Does anyone ever call you Kurtie? I assume not.
Your last point is a tantalizing one. For most of us, blogging is not our day job, although it takes up as much time as most day jobs. For big media or big corporations to start funding individual blogs really would help put some more protein into our daily carbs. I like your idea of just getting some cash and paying, say, five good bloggers to write for a single online mag. In some ways, that’s how reviews and magazines started out decades and centuries ago: a few like-minded souls collaborating on a literary-political project. Perhaps blogs—and the technology that enables them—will take us back to the 18th century. I sure hope so. Take a wonderful little blog, OxBlog. It’s a small bunch of ex-pat grad students at Oxford who have essentially started their own magazine. This is a time-honored tradition, but now it’s so much easier, and you don’t have to do so much Xeroxing and desperate carting of expensive paper copies into college dining rooms. The potential for new magazines and journals exploding is enormous. Look, for example, at Indegayforum.org. Years ago, a bunch of us non-P.C. gay writers wanted to get some critical mass, put ourselves on the map, and also communicate ideas and foment debates. We started a listserv, out of which came what is, in effect, an online journal. I can’t see any downside. And if we can get the economics right and actually bring money in, we really will have expanded the space for new ideas.
But part of me also likes the informal, this-isn’t-what-I-do-for-a-living feel of blogland. It keeps it real. I also think it purifies journalism in a way. I mean, we’re writing for free for anybody just because we love it. Compared to, say, the pampered life of a Condé Nast scribe, that’s a refreshing spur to write stuff that actually matters, because you can, and say things you believe in without too many worries.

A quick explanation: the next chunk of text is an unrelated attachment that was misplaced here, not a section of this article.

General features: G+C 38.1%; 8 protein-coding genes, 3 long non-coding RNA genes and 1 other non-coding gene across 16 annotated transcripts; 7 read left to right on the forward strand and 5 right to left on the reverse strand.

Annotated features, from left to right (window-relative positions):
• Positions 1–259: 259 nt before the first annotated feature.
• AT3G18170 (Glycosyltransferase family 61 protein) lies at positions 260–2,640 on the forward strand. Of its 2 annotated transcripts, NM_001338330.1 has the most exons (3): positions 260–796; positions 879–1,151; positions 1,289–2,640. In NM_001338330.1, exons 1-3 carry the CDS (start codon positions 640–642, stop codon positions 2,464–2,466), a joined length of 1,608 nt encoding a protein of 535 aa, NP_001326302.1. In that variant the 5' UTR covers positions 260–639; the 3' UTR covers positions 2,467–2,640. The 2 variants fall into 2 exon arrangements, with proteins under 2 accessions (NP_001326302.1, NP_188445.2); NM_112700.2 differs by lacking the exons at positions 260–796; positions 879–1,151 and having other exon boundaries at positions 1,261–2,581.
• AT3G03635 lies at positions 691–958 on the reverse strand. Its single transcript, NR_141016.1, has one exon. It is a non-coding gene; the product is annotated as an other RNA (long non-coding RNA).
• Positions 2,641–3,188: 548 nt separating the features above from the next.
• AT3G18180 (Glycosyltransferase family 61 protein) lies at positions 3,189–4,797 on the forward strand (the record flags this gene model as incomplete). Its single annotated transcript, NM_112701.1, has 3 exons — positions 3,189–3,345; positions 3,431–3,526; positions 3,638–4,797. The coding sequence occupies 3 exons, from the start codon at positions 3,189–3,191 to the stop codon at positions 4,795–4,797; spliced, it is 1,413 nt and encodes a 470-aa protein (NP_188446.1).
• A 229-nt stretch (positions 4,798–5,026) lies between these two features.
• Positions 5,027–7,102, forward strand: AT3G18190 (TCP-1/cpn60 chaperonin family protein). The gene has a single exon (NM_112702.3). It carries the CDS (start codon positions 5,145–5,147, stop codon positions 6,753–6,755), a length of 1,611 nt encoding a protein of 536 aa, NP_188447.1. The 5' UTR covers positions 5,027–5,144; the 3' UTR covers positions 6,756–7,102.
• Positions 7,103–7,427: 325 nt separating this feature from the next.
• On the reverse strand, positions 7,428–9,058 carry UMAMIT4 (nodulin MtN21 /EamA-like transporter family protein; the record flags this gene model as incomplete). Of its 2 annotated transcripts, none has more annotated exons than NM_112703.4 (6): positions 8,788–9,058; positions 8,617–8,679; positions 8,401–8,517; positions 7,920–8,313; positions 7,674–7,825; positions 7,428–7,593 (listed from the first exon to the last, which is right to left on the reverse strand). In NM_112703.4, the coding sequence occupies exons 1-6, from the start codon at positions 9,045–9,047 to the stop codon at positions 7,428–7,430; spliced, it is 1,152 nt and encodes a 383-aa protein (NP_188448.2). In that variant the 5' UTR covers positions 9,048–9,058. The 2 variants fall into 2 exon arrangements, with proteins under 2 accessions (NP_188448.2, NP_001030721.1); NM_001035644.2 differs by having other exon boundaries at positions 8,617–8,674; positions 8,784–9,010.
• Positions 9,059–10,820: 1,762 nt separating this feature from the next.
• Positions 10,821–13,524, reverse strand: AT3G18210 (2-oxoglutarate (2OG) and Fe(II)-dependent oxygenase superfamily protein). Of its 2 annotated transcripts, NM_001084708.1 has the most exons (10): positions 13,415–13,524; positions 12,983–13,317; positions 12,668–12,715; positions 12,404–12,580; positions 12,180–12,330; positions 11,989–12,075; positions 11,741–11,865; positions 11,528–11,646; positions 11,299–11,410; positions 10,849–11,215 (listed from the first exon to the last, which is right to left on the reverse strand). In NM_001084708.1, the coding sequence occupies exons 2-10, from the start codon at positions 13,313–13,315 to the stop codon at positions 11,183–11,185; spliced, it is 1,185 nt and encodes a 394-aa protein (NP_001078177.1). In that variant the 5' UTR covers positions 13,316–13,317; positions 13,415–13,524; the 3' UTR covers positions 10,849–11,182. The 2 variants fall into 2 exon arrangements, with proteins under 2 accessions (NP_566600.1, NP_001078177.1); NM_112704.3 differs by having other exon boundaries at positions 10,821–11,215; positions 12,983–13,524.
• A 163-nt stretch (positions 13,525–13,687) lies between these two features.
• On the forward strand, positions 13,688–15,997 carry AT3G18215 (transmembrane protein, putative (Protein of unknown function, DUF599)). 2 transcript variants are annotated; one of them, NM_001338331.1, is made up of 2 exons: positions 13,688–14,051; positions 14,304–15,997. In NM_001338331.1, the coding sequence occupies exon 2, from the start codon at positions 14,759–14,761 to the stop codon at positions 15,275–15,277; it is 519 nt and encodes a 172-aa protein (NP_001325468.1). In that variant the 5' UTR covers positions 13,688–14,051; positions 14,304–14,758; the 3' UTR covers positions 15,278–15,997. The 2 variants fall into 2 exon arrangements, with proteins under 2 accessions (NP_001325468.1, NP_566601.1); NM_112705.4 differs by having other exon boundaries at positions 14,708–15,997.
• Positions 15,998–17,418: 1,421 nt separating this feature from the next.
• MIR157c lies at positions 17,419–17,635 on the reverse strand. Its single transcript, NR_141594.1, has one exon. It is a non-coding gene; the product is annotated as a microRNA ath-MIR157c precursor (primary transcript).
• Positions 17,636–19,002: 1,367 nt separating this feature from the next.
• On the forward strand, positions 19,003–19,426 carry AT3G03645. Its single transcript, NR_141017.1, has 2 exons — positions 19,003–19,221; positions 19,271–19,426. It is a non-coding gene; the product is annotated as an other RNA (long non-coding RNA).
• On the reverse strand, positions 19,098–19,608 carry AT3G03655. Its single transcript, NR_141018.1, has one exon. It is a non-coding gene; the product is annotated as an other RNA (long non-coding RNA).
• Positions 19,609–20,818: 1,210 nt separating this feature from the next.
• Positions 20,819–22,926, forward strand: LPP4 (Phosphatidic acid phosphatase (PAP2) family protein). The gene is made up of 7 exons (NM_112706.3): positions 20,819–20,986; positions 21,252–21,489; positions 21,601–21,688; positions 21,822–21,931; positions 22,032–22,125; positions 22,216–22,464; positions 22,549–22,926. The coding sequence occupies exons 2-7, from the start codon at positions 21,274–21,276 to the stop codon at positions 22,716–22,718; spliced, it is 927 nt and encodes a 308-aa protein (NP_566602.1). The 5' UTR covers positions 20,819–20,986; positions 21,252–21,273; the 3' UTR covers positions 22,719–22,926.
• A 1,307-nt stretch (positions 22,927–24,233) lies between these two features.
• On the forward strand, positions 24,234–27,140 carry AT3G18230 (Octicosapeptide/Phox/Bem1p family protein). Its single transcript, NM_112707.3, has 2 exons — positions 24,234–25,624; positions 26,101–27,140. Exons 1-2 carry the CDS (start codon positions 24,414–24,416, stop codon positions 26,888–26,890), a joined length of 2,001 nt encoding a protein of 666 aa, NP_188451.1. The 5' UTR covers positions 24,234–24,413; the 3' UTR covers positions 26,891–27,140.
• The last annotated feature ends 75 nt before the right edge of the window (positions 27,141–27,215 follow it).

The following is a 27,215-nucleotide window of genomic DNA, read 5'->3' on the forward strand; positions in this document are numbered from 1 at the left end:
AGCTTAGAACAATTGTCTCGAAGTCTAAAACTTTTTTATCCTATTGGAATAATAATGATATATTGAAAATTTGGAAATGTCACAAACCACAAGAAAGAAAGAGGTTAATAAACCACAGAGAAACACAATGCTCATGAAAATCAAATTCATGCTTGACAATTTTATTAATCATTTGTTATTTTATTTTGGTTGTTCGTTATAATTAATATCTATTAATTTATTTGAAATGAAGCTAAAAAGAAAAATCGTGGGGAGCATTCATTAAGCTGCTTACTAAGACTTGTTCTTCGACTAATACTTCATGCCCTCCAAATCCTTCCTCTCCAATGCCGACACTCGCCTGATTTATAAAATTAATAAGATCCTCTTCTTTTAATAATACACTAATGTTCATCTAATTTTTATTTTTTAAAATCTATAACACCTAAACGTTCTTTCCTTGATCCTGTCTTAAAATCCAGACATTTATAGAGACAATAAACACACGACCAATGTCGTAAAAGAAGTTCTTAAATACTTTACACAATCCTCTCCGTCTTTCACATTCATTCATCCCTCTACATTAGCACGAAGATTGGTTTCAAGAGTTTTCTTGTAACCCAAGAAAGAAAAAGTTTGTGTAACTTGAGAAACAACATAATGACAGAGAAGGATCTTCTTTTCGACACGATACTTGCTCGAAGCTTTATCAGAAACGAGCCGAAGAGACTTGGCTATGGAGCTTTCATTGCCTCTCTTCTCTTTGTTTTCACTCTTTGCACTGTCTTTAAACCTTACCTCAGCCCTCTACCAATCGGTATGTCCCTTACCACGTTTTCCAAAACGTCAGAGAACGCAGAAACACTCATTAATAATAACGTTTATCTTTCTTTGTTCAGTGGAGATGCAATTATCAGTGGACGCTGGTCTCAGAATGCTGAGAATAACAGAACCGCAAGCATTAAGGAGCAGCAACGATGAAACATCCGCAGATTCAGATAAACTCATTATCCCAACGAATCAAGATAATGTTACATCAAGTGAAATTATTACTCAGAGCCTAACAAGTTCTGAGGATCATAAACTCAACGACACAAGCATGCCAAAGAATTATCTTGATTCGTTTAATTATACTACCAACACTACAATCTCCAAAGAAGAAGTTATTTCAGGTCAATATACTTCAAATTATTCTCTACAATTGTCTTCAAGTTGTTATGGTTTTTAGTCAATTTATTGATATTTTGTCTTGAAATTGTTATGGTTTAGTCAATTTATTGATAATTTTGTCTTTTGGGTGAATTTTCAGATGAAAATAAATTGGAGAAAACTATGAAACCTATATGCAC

As to the protein, I think you miss a point. Our protein is the linkage. The greatest thing about blogs is that you can easily analyze the data news bloggers are writing about and make up your own mind. So the blogger’s opinions are more transparent, more easily rebutted, and therefore demand greater care or style. No dead-tree writing can do that. And traditional writing online cannot quite capture that interchange between source and analysis. Again, it’s win-win, I think. Not that blogs will replace the protein; but we all know it helps to have a balanced diet. (I think I’ll retire that metaphor now.)
Blogs also have the ability to keep up pressure on people. Because we can post almost hour after hour, we can really force people to respond or react to our claims or arguments. Look at how Glenn Reynolds managed to grind the fraudulent Michael Bellesiles into the dust. Or check out Mickey’s guerrilla warfare against Bob Reich, the American Prospect, or Howell Raines. The rat-a-tat-tat of a blog really does have an impact a one-off piece cannot. And it often metastasizes with input from readers. The dirty secret of my blog is that my readers have as much input as I do. I can raise a subject, and within minutes, I’ll have a dozen other links, reflections, refutations on the very same topic. I remember back during the Florida election hell how I was rescued by a professor from North Florida, whom I’d never have found on my own, who knew more about Florida electoral intricacies than anyone on earth. On a daily basis, he’d help me get things right. The traditional top-down form of reporting can’t do this as well. And the open-ended, open-minded culture of the blog form helps generate exactly the kind of detail and nuance that some mass media miss.
So, now let me get more grandiose. I think over the past couple of decades, liberalism in its classic sense has been under threat. Not just from crazy theocrats abroad but from P.C. paternalism and religious-right activism at home. The formation of solid camps of thought, and the punishment of heretics, and the maintenance of orthodoxy on all sides have inhibited a free discourse in ideas. And part of the reason for that was the limit on the numbers of vehicles for expression. After all, there aren’t that many genuinely intellectual mags in this country, and the battle to influence them can be intense. But the fragmentation of media, accelerated by blogs, can break this up some and allow more complicated or unusual voices to emerge, without their having to ask permission or fight for space or suck up to people already in charge. If, say, the writers at Indegayforum had had no option but to try and get into the established gay press—which has been, until recently, extremely P.C.—it would have taken up a huge amount of time and led to enormous angst and wasted energy. Blogging circumvented that. It widens the sphere of possible voices exponentially. That’s wonderful news for the culture as a whole. And for liberalism in its deepest sense.